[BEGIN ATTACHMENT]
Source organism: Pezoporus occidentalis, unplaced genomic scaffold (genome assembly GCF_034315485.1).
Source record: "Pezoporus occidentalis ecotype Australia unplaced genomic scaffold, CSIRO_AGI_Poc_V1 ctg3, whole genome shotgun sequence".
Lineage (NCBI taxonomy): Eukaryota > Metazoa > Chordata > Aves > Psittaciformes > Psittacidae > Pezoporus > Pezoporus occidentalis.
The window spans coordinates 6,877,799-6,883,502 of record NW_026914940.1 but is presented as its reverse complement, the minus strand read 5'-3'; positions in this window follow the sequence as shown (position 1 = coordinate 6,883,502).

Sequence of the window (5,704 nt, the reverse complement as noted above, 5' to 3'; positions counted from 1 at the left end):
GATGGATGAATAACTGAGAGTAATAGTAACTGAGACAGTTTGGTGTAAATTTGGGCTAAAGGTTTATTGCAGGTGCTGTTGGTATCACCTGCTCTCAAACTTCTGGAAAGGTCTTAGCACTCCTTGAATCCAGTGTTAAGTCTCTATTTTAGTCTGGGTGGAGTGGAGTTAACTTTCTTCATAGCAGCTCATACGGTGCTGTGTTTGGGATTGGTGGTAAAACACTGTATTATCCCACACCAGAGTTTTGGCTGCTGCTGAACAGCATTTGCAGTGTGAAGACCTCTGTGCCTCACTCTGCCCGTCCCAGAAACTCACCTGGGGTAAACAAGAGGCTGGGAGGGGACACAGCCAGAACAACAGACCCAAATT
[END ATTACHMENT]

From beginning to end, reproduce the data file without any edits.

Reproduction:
Source organism: Pezoporus occidentalis, unplaced genomic scaffold (genome assembly GCF_034315485.1).
Source record: "Pezoporus occidentalis ecotype Australia unplaced genomic scaffold, CSIRO_AGI_Poc_V1 ctg3, whole genome shotgun sequence".
Lineage (NCBI taxonomy): Eukaryota > Metazoa > Chordata > Aves > Psittaciformes > Psittacidae > Pezoporus > Pezoporus occidentalis.
The window spans coordinates 6,877,799-6,883,502 of record NW_026914940.1 but is presented as its reverse complement, the minus strand read 5'-3'; positions in this window follow the sequence as shown (position 1 = coordinate 6,883,502).

Sequence of the window (5,704 nt, the reverse complement as noted above, 5' to 3'; positions counted from 1 at the left end):
GATGGATGAATAACTGAGAGTAATAGTAACTGAGACAGTTTGGTGTAAATTTGGGCTAAAGGTTTATTGCAGGTGCTGTTGGTATCACCTGCTCTCAAACTTCTGGAAAGGTCTTAGCACTCCTTGAATCCAGTGTTAAGTCTCTATTTTAGTCTGGGTGGAGTGGAGTTAACTTTCTTCATAGCAGCTCATACGGTGCTGTGTTTGGGATTGGTGGTAAAACACTGTATTATCCCACACCAGAGTTTTGGCTGCTGCTGAACAGCATTTGCAGTGTGAAGACCTCTGTGCCTCACTCTGCCCGTCCCAGAAACTCACCTGGGGTAAACAAGAGGCTGGGAGGGGACACAGCCAGAACAACAGACCCAAATT